Finding Stillness in a Storm



"When you're in the middle of a story it isn't a story at all, but only a confusion; a dark roaring, a blindness, a wreckage of shattered glass and splintered wood; like a house in a whirlwind, or a boat crushed by the icebergs or swept over the rapids, and all aboard powerless to stop it. It's only afterwards that it becomes anything like a story at all. When you are telling it, to yourself or someone else." - Margaret Atwood

Phew. Breathe.


Take a deep breath and release the exhale, slowly.


Everything is going to be okay.


We're only in the middle of a storm, or as Margaret Atwood says–a story. This is only a chapter of the larger whole.


Being caught in the center of a challenging moment in life is like being in the depths of a storm where chaos surrounds an individual: trees blow vigorously in the wind, intense rain makes it nearly impossible to see anything, and objects hurtle unexpectedly across the path. In these moments it can feel nearly impossible to gain perspective as one's life is tossed by external forces.


Sometimes the only thing to do in these moments is wait for the storm to pass, and as always,it will pass. If waiting is all you can manage right now, then just do that. But if you feel you have the capacity to open your heart in these times, here are a few ways to seek stillness in the midst of the chaos:


1. Surrender to what you can't control.

Just a couple days before Coronavirus picked up its pace in the US, I took a drive to the Oregon coast and walked alongside the ocean as its powerful waves stretched themselves out across the shore. Scattered along the sand were small, circular rocks that had been completely smoothed over. As I rolled one between my fingers, I remembered what I've learned through previous times of uncertainty: the more one can respond to it with curiosity and cooperation, the more purposeful the outcome. Our suffering increases the more we resist the present moment and whatever it brings. Like the rocks on the shore, let life carry you through its waves and allow it to soften your edges. What will happen when you loosen your grip? Can you be curious about what you don't yet know?


2. Ride the waves of your emotions.

To continue with the ocean metaphor, our emotions flow into our lives like waves–one moment we might feel a sense of anxiety, and eventually it might recede and transform into ease. All of life is a pattern of expansion and contraction: the ocean, our breath, the seasons, our experiences, and our emotions. I've certainly felt a range of emotions in the last several days, and I've had to continually remind myself to ride the waves. The trick isn't to avoid what waves appear, but to flow with them without getting pulled underneath. Try not to let the emotion take you over; just ride it. In any phase–including the current one we're in–fear and calm and sadness and joy will carry us through to the end where everything is and will be okay.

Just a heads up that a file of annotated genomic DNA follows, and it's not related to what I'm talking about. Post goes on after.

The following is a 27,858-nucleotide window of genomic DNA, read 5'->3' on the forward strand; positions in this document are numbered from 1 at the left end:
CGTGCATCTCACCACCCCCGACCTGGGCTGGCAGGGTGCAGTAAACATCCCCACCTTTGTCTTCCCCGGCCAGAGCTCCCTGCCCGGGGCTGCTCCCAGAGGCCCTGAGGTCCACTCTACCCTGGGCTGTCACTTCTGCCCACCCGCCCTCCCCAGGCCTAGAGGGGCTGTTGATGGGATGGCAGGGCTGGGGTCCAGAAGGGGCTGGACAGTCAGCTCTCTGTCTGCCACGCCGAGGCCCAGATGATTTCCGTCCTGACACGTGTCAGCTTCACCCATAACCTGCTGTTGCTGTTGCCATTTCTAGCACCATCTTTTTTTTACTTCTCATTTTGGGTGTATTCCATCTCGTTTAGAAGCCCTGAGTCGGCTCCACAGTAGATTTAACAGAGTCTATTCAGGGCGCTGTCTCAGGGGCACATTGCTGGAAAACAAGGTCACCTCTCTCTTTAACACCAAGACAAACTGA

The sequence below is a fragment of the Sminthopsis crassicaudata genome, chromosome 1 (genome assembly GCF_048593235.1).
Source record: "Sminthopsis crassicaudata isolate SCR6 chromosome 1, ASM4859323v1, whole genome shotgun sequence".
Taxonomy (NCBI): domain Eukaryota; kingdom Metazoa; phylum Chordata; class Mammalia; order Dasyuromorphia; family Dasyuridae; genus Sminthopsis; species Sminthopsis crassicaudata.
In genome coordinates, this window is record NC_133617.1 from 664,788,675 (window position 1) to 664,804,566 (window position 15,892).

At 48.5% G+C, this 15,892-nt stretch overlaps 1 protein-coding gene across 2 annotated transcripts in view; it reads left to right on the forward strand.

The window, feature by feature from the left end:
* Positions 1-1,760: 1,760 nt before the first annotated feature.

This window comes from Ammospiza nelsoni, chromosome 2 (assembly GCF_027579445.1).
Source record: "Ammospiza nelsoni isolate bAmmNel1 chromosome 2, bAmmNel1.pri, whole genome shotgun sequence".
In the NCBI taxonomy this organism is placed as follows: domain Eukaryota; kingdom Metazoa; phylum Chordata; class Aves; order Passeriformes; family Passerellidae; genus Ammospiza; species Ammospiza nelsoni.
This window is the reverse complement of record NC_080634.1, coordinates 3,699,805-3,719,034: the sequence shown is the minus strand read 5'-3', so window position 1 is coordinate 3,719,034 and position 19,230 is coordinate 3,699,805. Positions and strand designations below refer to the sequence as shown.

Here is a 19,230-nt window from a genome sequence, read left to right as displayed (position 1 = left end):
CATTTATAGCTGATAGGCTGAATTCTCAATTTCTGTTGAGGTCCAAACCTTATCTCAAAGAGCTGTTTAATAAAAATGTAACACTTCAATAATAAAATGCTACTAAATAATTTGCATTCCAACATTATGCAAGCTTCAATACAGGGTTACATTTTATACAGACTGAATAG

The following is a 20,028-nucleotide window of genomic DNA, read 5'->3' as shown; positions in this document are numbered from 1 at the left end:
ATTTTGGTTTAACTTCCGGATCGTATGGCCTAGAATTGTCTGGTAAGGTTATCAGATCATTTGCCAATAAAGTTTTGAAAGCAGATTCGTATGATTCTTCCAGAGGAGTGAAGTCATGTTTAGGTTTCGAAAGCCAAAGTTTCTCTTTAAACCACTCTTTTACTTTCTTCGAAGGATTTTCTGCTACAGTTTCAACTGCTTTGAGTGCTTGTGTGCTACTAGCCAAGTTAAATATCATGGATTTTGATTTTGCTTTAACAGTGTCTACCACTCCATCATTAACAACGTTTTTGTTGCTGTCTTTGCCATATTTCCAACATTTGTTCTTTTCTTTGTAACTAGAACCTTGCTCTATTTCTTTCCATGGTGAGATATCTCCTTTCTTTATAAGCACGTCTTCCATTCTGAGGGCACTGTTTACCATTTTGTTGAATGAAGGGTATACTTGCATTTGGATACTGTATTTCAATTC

3. Be open to unforeseen possibilities.

Coincidentally, my New Years Resolution at the beginning of 2020 was to "be open to unforeseen possibilities." For some reason (now I think I know why), that phrase was sticking to me. I knew then that at any moment, unexpected scenarios can fracture the container you've built around your life. And though this fracture might initially cut open your life in awful ways, it can maybe, just maybe, ultimately lead to possibilities that you never imagined for your life but that nevertheless stir you with excitement. The more you release your attachment to how thingsshouldgo, you'll notice all the ways theycouldgo.


4. Find the opportunities amid the setbacks.

At any moment–yes, even now–a doorway might suddenly appear along your path that you had no expectation or intention of encountering. These doorways require little effort on your part other than *paying attention,* and when you do, they have the power to shift your life in monumental ways. There area lotof things changing right now for everyone. Change is scary and sometimes painful, especially at such a massive scale. But I want to remind you that change can also be exciting–without it nothing new can enter your life.



Lastly, I want to remind you of the analogy of the butterfly. Imagine that aspects of your life, or of society in general, have been at caterpillar-level. Let's just say we're all like caterpillars right now who are entering into a chrysalis so that we can one day emerge from it with a new understanding of life. Before the caterpillar can change, it has to surrender to the unknown and let go of everything it once knew. Little does it realize in the moment that its experience is part of a beautiful, incredible story that has been told time and time again to inspire and give hope to others. Could it be that we're at the same point in our own story(ies) and will eventually be led to our greatest discovery yet?


We might not know how exactly this story will unfold, but this moment we're in isn't the entire story. It's just a chapter; just a storm that is passing through. And I have a hunch that, after we've made our way to the other side, everything will come together like a story always does, and we will emerge better off as individuals, as a nation, and as a world.


Hang in there.

I am thinking of you and sending so much love and comfort your way.